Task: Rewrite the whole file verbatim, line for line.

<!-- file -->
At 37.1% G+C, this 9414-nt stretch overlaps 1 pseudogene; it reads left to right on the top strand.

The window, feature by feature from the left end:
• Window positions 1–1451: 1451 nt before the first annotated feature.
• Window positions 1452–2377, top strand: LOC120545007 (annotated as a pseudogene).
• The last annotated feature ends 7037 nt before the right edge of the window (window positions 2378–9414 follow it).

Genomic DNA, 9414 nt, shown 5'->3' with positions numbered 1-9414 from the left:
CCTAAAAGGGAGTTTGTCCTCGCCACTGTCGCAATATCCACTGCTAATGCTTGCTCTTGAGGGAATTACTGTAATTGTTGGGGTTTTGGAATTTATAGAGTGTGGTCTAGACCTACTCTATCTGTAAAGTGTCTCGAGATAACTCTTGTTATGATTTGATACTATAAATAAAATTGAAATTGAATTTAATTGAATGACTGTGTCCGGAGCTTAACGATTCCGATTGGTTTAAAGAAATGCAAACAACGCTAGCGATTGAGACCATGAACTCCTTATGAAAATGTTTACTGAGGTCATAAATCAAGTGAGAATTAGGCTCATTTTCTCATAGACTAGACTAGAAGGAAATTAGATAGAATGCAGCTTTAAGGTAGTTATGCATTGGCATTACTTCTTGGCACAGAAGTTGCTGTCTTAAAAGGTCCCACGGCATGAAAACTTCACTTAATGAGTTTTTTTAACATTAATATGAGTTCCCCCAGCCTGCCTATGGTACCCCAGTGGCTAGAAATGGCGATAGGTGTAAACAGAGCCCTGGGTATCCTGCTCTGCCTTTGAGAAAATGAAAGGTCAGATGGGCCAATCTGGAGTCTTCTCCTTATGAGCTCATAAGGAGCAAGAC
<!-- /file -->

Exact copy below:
At 37.1% G+C, this 9414-nt stretch overlaps 1 pseudogene; it reads left to right on the top strand.

The window, feature by feature from the left end:
• Window positions 1–1451: 1451 nt before the first annotated feature.
• Window positions 1452–2377, top strand: LOC120545007 (annotated as a pseudogene).
• The last annotated feature ends 7037 nt before the right edge of the window (window positions 2378–9414 follow it).

Genomic DNA, 9414 nt, shown 5'->3' with positions numbered 1-9414 from the left:
CCTAAAAGGGAGTTTGTCCTCGCCACTGTCGCAATATCCACTGCTAATGCTTGCTCTTGAGGGAATTACTGTAATTGTTGGGGTTTTGGAATTTATAGAGTGTGGTCTAGACCTACTCTATCTGTAAAGTGTCTCGAGATAACTCTTGTTATGATTTGATACTATAAATAAAATTGAAATTGAATTTAATTGAATGACTGTGTCCGGAGCTTAACGATTCCGATTGGTTTAAAGAAATGCAAACAACGCTAGCGATTGAGACCATGAACTCCTTATGAAAATGTTTACTGAGGTCATAAATCAAGTGAGAATTAGGCTCATTTTCTCATAGACTAGACTAGAAGGAAATTAGATAGAATGCAGCTTTAAGGTAGTTATGCATTGGCATTACTTCTTGGCACAGAAGTTGCTGTCTTAAAAGGTCCCACGGCATGAAAACTTCACTTAATGAGTTTTTTTAACATTAATATGAGTTCCCCCAGCCTGCCTATGGTACCCCAGTGGCTAGAAATGGCGATAGGTGTAAACAGAGCCCTGGGTATCCTGCTCTGCCTTTGAGAAAATGAAAGGTCAGATGGGCCAATCTGGAGTCTTCTCCTTATGAGCTCATAAGGAGCAAGAC